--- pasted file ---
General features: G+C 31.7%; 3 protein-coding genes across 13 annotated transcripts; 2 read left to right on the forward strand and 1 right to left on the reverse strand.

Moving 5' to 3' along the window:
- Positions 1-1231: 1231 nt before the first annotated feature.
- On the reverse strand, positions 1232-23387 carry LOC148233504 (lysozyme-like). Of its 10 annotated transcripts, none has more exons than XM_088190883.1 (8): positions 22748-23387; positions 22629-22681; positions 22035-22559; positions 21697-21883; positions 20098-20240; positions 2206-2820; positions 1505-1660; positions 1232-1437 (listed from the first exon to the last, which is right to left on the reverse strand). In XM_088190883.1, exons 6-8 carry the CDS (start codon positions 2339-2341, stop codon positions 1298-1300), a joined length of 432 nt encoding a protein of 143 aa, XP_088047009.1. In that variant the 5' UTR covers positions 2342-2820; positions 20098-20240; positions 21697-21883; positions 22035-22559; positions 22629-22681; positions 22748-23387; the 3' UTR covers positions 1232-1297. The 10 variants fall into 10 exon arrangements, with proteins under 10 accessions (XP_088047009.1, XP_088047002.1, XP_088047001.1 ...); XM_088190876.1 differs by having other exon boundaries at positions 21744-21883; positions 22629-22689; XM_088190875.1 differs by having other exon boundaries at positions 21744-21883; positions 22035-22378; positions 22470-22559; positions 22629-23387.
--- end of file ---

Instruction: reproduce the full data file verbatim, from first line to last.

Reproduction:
General features: G+C 31.7%; 3 protein-coding genes across 13 annotated transcripts; 2 read left to right on the forward strand and 1 right to left on the reverse strand.

Moving 5' to 3' along the window:
- Positions 1-1231: 1231 nt before the first annotated feature.
- On the reverse strand, positions 1232-23387 carry LOC148233504 (lysozyme-like). Of its 10 annotated transcripts, none has more exons than XM_088190883.1 (8): positions 22748-23387; positions 22629-22681; positions 22035-22559; positions 21697-21883; positions 20098-20240; positions 2206-2820; positions 1505-1660; positions 1232-1437 (listed from the first exon to the last, which is right to left on the reverse strand). In XM_088190883.1, exons 6-8 carry the CDS (start codon positions 2339-2341, stop codon positions 1298-1300), a joined length of 432 nt encoding a protein of 143 aa, XP_088047009.1. In that variant the 5' UTR covers positions 2342-2820; positions 20098-20240; positions 21697-21883; positions 22035-22559; positions 22629-22681; positions 22748-23387; the 3' UTR covers positions 1232-1297. The 10 variants fall into 10 exon arrangements, with proteins under 10 accessions (XP_088047009.1, XP_088047002.1, XP_088047001.1 ...); XM_088190876.1 differs by having other exon boundaries at positions 21744-21883; positions 22629-22689; XM_088190875.1 differs by having other exon boundaries at positions 21744-21883; positions 22035-22378; positions 22470-22559; positions 22629-23387.